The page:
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2014 Sapoa Convention in Cape Town

19 May 2014

With the likes of Eusebius McKaiser, Dr Yuri Maltsev and Clem Sunter on the bill, the opening sessions of the 46th annual South African Property Owners’ Association (Sapoa) Convention and Property Exhibition in Cape Town in June is set to kick-off on a provocative note.

Sponsored by Liberty Properties, the 46th annual Sapoa International Convention and Property Exhibition will take place at the Cape Town International Convention Centre from 10 to 12 June 2014.

Sponsored by Liberty Properties, the event will take place from 10 to 12 June.

The opening sessions are expected to set the tone and stimulate the thoughts of the more than 1 000 local and international commercial and industrial property heavyweights attending South Africa’s premier annual property conference.

McKaiser is a noted Joburg-based broadcaster, columnist, political analyst, writer and lecturer.

As Master of Ceremonies at the convention, he will no doubt facilitate panel discussions with provocative questions of his own in line with the conference theme, titled “Making a difference”.

Maltsev, the former economics advisor to former Russian President, Mikhail Gorbachev, will deliver a hard-hitting presentation entitled “Lessons for SA from the Soviet Union on the Savagery of Socialism” in the convention’s opening session.

Top scenario strategist, Sunter, who is famed for his “South Africa highroad, low road” scenario, will then present a five-year view to 2020. He will be joined by Maltsev in a panel discussion on prospective scenarios for the next five years.

McKaiser who has an academic background in moral philosophy – including a stint as a Rhodes Scholar at Oxford University – believes business needs to have a moral compass to make a bigger difference in society.

“Moral philosophy allows us to think about business and ethics with the help of the tools of the discipline of philosophy,” he explains.

For example, he says while real estate business owners need only comply with laws, moral philosophy rightly pushes the responsible business owner to ask themselves questions such as: Do we have moral duties as businesses beyond complying with laws?

In a country like South Africa with massive housing challenges, moral philosophy can guide this business ethics discussion. Business ethics in South Africa is sadly hugely underdeveloped. At best, businesses see ‘business ethics’ as referring to ‘professional business ethics codes’ such as codes of conduct for doctors, lawyers, etc, he points out.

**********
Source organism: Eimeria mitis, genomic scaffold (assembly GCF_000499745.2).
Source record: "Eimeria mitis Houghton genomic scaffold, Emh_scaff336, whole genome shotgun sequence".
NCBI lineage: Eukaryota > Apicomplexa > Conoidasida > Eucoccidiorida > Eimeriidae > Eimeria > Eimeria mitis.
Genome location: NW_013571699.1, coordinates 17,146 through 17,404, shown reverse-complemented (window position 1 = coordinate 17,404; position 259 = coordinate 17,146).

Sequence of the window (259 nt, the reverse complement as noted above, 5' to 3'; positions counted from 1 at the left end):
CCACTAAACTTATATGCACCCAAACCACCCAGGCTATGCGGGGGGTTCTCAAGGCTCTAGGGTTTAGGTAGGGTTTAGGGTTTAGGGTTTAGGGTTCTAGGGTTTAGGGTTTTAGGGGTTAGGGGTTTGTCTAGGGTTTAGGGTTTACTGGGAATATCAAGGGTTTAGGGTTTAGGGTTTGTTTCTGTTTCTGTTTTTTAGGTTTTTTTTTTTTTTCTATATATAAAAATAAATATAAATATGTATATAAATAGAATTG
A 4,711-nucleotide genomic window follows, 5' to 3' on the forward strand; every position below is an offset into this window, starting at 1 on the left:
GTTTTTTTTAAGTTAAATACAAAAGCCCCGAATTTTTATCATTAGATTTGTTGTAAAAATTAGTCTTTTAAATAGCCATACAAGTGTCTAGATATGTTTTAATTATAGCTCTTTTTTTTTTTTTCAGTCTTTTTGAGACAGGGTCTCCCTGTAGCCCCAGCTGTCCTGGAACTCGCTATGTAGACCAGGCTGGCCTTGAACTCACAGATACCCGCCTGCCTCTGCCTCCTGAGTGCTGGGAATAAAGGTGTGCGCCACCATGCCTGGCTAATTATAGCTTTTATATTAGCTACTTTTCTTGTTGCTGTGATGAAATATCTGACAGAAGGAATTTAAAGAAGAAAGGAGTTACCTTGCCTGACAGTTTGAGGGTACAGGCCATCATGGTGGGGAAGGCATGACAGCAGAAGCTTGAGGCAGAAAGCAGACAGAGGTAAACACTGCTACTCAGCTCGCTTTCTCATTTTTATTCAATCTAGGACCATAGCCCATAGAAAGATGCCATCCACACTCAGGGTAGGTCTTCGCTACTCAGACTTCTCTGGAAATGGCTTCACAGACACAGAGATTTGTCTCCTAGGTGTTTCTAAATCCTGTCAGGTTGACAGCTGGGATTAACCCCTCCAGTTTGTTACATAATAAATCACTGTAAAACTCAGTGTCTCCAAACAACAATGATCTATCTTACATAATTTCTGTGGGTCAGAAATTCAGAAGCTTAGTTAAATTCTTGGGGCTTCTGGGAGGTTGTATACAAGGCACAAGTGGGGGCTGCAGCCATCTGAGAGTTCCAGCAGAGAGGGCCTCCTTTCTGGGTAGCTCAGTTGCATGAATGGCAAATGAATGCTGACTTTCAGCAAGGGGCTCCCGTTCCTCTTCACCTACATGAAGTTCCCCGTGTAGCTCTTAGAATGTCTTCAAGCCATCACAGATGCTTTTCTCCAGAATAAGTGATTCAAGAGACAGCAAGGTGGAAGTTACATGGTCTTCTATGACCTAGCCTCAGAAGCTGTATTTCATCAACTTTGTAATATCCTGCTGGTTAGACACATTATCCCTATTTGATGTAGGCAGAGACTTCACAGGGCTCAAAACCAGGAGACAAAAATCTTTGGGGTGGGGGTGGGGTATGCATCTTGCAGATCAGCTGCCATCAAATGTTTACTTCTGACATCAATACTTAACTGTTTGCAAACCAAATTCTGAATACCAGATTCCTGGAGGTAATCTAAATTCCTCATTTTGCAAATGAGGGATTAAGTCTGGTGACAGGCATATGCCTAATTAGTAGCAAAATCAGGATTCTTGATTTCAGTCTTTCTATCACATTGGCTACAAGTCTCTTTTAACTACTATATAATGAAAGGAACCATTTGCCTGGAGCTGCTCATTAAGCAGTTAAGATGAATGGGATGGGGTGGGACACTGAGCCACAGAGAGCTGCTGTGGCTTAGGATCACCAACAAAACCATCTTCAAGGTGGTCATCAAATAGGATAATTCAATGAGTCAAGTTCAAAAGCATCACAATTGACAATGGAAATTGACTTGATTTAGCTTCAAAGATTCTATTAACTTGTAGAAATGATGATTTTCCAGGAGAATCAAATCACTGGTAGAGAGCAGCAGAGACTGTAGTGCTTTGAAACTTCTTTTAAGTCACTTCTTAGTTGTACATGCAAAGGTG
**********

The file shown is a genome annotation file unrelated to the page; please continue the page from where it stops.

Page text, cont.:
“There is a refusal to engage in more fundamental ethical questions with a moral edge such as: How can and should ‘Big Business’ contribute to the reduction in inequality in SA?”

Maltsev, who is now an economics professor at Carthage College in Wisconsin, believes the world can learn important lessons from the demise of the old Soviet empire.

He is a noted scholar on the former Soviet economy with a master’s degree from Moscow State University and a Ph.D. in Labour Economics from the Moscow-based Institute of Labour Research in Russia.

“The lessons we can learn from the tragic experiences of nations enslaved in the Soviet empire provide us with a better perspective on our own situation, on dangers of our own big and out of control governments pursuing socialist schemes,” says Maltsev.

Eusebius McKaiser is a noted Joburg-based broadcaster, columnist, political analyst and writer, who will be the Master of Ceremonies at the 46th annual South African Property Owners’ Association Convention and Property Exhibition in Cape Town in June.

Soviet Russia was the first country to completely abolish property rights, which were declared “a sanctification of capitalist oppression and exploitation”.

Soviets pursued the expropriation of private property with fanatical zeal and brutality. When the massive expropriation was completed, the real estate market was destroyed and so were real estate assets, according to Maltsev.

He explains that the most fundamental institution of the market economy is a regime of private property rights. This is generally the defining difference between wealthy, stable, prosperous societies and poor, decimated nations.

The system of private property is the most important guarantee of freedom, not only for those who own property, but scarcely less for those who do not, he says.

“Government housing all over the world (United States included) looks grey, grim and dilapidated. It is an important reminder that right to own property is the most important human right – 'a mother of all rights' - according to a great American James Madison,” says Maltsev.

McKaiser, Maltsev and Sunter will be joined by a host of other noted property and corporate sector leaders speaking at the 2014 SAPOA Convention. Other highlight sessions include:

- a spotlight on Real Estate Investment Trusts (REITs) as an investment vehicle both globally and in SA

- a session on the economy in relation to the SA property market

- the Sapoa Property Journalism Awards and Sapoa Innovative Excellence Awards for property development

- a debate on the controversial question of municipal rates and taxes

- a presentation on the retail sector titled “The Real Estate Landscape in 2020”, by Luxembourg-based Kees Hage, global real estate leader and partner at PwC.

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